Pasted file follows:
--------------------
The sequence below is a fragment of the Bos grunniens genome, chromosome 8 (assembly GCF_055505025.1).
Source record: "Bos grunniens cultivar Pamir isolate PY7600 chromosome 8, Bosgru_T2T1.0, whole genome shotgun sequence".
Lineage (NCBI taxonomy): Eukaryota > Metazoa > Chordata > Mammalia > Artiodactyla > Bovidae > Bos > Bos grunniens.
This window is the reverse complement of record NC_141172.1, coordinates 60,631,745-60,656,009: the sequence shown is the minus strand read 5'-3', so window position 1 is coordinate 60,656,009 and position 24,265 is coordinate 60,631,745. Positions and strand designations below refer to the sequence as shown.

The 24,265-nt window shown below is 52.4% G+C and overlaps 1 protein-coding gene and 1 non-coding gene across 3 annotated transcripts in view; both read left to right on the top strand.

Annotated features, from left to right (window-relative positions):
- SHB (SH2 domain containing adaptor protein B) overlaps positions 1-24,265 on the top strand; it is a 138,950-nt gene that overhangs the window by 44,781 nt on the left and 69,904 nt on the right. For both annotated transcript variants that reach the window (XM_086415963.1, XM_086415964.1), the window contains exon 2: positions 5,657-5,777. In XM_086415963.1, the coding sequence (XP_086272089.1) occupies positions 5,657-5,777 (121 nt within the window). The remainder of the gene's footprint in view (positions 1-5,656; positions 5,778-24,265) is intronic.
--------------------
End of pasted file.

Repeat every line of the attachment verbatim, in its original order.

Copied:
The sequence below is a fragment of the Bos grunniens genome, chromosome 8 (assembly GCF_055505025.1).
Source record: "Bos grunniens cultivar Pamir isolate PY7600 chromosome 8, Bosgru_T2T1.0, whole genome shotgun sequence".
Lineage (NCBI taxonomy): Eukaryota > Metazoa > Chordata > Mammalia > Artiodactyla > Bovidae > Bos > Bos grunniens.
This window is the reverse complement of record NC_141172.1, coordinates 60,631,745-60,656,009: the sequence shown is the minus strand read 5'-3', so window position 1 is coordinate 60,656,009 and position 24,265 is coordinate 60,631,745. Positions and strand designations below refer to the sequence as shown.

The 24,265-nt window shown below is 52.4% G+C and overlaps 1 protein-coding gene and 1 non-coding gene across 3 annotated transcripts in view; both read left to right on the top strand.

Annotated features, from left to right (window-relative positions):
- SHB (SH2 domain containing adaptor protein B) overlaps positions 1-24,265 on the top strand; it is a 138,950-nt gene that overhangs the window by 44,781 nt on the left and 69,904 nt on the right. For both annotated transcript variants that reach the window (XM_086415963.1, XM_086415964.1), the window contains exon 2: positions 5,657-5,777. In XM_086415963.1, the coding sequence (XP_086272089.1) occupies positions 5,657-5,777 (121 nt within the window). The remainder of the gene's footprint in view (positions 1-5,656; positions 5,778-24,265) is intronic.